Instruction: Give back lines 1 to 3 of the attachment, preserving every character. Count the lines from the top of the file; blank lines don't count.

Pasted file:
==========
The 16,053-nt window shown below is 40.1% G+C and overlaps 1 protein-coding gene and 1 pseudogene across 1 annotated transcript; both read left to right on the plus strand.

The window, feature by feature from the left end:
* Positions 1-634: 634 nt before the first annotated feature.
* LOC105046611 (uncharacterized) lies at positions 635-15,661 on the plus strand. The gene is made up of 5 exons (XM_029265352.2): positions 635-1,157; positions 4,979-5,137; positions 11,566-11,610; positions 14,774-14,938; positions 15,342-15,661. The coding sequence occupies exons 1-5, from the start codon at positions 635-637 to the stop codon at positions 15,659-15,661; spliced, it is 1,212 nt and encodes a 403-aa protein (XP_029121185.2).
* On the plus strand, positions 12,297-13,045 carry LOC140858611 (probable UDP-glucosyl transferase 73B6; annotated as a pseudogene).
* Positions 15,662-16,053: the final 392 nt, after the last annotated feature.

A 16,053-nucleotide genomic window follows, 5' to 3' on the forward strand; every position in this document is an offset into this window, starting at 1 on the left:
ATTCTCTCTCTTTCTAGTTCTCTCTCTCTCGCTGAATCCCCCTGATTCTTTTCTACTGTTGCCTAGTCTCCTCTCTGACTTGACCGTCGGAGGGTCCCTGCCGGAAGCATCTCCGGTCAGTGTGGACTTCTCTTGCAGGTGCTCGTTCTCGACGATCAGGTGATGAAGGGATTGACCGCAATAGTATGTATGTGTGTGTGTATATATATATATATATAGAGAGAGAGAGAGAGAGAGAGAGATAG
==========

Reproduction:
The 16,053-nt window shown below is 40.1% G+C and overlaps 1 protein-coding gene and 1 pseudogene across 1 annotated transcript; both read left to right on the plus strand.

The window, feature by feature from the left end:
* Positions 1-634: 634 nt before the first annotated feature.